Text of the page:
How Penguins Beat the Heat and Went South


Few animals have evolved to survive the unforgiving Antarctic like penguins. Species like the emperor penguin have overlapping layers of insulating plumage, tightly packed veins to recycle body heat and just enough paunch to weather wind chills that approach minus 80 degrees Fahrenheit.

With all these cold-weather adaptations, it’s difficult to envision penguins living anywhere else. But fossils of ancient penguins have popped up along the Equator, and many of these prehistoric seabirds predate the formation of Antarctica’s ice sheets. “They lived through some of the hottest times in Earth’s history, when it was five degrees warmer at the Equator,” said Daniel Ksepka, a paleontologist at the Bruce Museum in Greenwich, Conn. “They basically evolved in an ice-free context.”

To determine how penguins transitioned from balmy, tropical waters to polar seas, Dr. Ksepka and his colleagues recently analyzed the genomes of all living penguins, including pipsqueaks like the foot-tall blue penguin, rarities like the endangered yellow-eyed penguin and showstoppers like the yellow-tufted rockhopper penguin. However, the genetics of modern penguins could tell the researchers only so much. Most modern lineages date back only a couple million years, obscuring most of the 60-million-year odyssey of penguin evolution.

Dr. Ksepka said that more than three-quarters of all penguin species “are extinct now.” He added, “You have to look at the fossil record, or you’re only getting a fragment of the story.”

To complement the modern data, the researchers examined fossils from a motley crew of ancient seafarers. Some prehistoric penguins plied tropical waters off Peru, using spearlike bills to harpoon fish. Others sported long legs, and the largest may have pushed seven feet tall. Some even had patches of rusty red feathers.

Comparing the genomes of modern penguins with fossil penguins allowed the team to reconstruct penguin evolution. In their findings, published Tuesday in Nature Communications, the researchers pinpointed genes that helped penguins transition from wading through warm waters to perfecting the polar plunge. Some of these genes aided penguins’ ability to pack on blubber, while others molded their shriveled wings into streamlined flippers. Some even bolstered penguins’ immune systems or helped them tolerate low oxygen during deep dives.

The researchers also identified genes that helped fine-tune penguin eyes to peer through icy depths. Whereas most birds have four color cones in their eyes, one of these is inactive in penguins, hampering their ability to see green and red. Instead, their eyes have adapted to adjust to the ambient blue of the ocean.

Some missing genes were perplexing to the researchers. While modern penguins gobble krill, the team found evidence that their ancestors lacked genes that would have helped break down crustacean shells. This may be evidence that ancient penguins were spearing larger prey, like fish and squid. Penguins retain a restricted palate. Their taste receptors can pick up only salty and sour tastes, which is “pretty good if you’re eating fish,” Dr. Ksepka said. “That’s probably why they’re pretty happy with sardines.”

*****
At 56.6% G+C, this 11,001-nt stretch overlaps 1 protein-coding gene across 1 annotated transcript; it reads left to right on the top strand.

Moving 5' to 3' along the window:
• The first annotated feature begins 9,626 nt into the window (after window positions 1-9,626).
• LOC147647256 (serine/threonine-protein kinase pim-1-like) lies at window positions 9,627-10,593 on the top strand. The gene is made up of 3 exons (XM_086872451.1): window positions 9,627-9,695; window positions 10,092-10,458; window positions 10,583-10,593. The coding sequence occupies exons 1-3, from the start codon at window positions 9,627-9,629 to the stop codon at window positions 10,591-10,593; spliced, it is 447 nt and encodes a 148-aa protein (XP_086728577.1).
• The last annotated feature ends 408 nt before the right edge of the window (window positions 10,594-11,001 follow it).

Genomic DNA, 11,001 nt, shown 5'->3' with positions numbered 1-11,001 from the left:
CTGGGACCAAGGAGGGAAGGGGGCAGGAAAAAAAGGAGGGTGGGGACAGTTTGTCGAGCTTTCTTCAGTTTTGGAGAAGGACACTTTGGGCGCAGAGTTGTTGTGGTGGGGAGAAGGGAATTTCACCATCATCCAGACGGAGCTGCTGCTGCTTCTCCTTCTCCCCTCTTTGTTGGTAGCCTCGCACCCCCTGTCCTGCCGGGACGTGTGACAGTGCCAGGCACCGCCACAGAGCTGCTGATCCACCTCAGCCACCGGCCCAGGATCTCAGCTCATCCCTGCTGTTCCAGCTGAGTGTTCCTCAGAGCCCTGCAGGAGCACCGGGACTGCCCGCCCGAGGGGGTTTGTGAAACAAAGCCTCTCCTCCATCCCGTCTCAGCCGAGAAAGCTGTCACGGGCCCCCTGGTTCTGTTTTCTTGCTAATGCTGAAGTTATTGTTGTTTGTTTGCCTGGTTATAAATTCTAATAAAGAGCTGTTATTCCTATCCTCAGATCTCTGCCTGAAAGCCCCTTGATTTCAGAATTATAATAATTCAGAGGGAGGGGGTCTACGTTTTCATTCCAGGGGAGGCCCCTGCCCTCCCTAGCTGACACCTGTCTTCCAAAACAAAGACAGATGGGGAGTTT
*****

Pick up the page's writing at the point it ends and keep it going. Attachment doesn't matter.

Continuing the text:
When these changes occurred in ancient penguins, they stuck. The genetic analyses revealed that penguins generally have the lowest evolutionary rate of any group of birds. Because they look so bizarre, this glacial rate of change seems surprising. But it reveals how successful the penguin’s plump yet streamlined body plan is — over millions of years, it has changed only in slow increments. But emperor penguins, which breed during the bitter Antarctic winter, have the highest evolutionary rate of any penguin, leading the researchers to deduce that colder temperatures somehow speed penguin evolution.

Juliana Vianna, an ecologist at the Pontifical Catholic University of Chile, says this idea is consistent with the southward march of penguins occurring during bouts of global cooling. “Their evolutionary history is pretty much associated with historical climate change and glaciation,” said Dr. Vianna, who recently led similar research but was not involved in the new study.

Understanding how penguins changed in the past may offer clues to how these cold-weather specialists could fare in a hotter future. “Warming temperatures will impact the biogeographic ranges of penguins, the species they rely on as food and the species that, in turn, hunt them,” said Daniel Thomas, a paleontologist from Massey University in New Zealand and an author of the new study.

While the research is a comprehensive look at the penguin family, Dr. Ksepka said, there’s still one seabird missing — the last flying penguin. The small, puffinlike bird probably lived in ancient New Zealand, but its fossils have proved elusive. “That would be the No. 1 thing I’d ask for if I had a genie,” he said.

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